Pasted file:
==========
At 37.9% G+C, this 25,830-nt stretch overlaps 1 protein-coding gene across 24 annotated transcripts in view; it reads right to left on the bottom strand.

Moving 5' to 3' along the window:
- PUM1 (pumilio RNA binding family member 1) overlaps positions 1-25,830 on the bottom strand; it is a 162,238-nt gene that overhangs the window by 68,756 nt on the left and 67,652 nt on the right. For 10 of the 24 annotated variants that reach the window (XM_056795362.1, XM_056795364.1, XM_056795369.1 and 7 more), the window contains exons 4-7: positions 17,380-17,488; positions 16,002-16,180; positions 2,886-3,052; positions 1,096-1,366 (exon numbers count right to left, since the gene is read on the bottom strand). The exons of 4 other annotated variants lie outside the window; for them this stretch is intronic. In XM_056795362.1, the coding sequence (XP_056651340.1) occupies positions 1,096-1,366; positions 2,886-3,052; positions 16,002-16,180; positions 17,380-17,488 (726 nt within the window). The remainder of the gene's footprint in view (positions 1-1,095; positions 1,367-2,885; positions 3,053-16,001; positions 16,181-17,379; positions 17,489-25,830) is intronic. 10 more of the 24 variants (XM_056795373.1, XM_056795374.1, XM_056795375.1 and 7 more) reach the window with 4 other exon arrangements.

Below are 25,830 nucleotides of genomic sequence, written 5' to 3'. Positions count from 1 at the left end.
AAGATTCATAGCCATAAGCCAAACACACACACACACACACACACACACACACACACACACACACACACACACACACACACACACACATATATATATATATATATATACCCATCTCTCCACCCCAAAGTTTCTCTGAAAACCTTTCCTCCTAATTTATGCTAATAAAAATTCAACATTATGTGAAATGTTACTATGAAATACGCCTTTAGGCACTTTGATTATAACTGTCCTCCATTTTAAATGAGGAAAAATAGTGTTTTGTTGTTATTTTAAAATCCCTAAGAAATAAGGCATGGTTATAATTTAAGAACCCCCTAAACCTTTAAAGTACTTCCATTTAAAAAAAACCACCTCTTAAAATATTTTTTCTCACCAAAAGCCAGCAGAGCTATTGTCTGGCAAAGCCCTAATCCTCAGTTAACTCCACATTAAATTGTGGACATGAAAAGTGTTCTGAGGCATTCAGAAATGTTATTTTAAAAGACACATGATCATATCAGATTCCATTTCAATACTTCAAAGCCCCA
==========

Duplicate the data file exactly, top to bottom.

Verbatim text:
At 37.9% G+C, this 25,830-nt stretch overlaps 1 protein-coding gene across 24 annotated transcripts in view; it reads right to left on the bottom strand.

Moving 5' to 3' along the window:
- PUM1 (pumilio RNA binding family member 1) overlaps positions 1-25,830 on the bottom strand; it is a 162,238-nt gene that overhangs the window by 68,756 nt on the left and 67,652 nt on the right. For 10 of the 24 annotated variants that reach the window (XM_056795362.1, XM_056795364.1, XM_056795369.1 and 7 more), the window contains exons 4-7: positions 17,380-17,488; positions 16,002-16,180; positions 2,886-3,052; positions 1,096-1,366 (exon numbers count right to left, since the gene is read on the bottom strand). The exons of 4 other annotated variants lie outside the window; for them this stretch is intronic. In XM_056795362.1, the coding sequence (XP_056651340.1) occupies positions 1,096-1,366; positions 2,886-3,052; positions 16,002-16,180; positions 17,380-17,488 (726 nt within the window). The remainder of the gene's footprint in view (positions 1-1,095; positions 1,367-2,885; positions 3,053-16,001; positions 16,181-17,379; positions 17,489-25,830) is intronic. 10 more of the 24 variants (XM_056795373.1, XM_056795374.1, XM_056795375.1 and 7 more) reach the window with 4 other exon arrangements.

Below are 25,830 nucleotides of genomic sequence, written 5' to 3'. Positions count from 1 at the left end.
AAGATTCATAGCCATAAGCCAAACACACACACACACACACACACACACACACACACACACACACACACACACACACACACACACACATATATATATATATATATATACCCATCTCTCCACCCCAAAGTTTCTCTGAAAACCTTTCCTCCTAATTTATGCTAATAAAAATTCAACATTATGTGAAATGTTACTATGAAATACGCCTTTAGGCACTTTGATTATAACTGTCCTCCATTTTAAATGAGGAAAAATAGTGTTTTGTTGTTATTTTAAAATCCCTAAGAAATAAGGCATGGTTATAATTTAAGAACCCCCTAAACCTTTAAAGTACTTCCATTTAAAAAAAACCACCTCTTAAAATATTTTTTCTCACCAAAAGCCAGCAGAGCTATTGTCTGGCAAAGCCCTAATCCTCAGTTAACTCCACATTAAATTGTGGACATGAAAAGTGTTCTGAGGCATTCAGAAATGTTATTTTAAAAGACACATGATCATATCAGATTCCATTTCAATACTTCAAAGCCCCA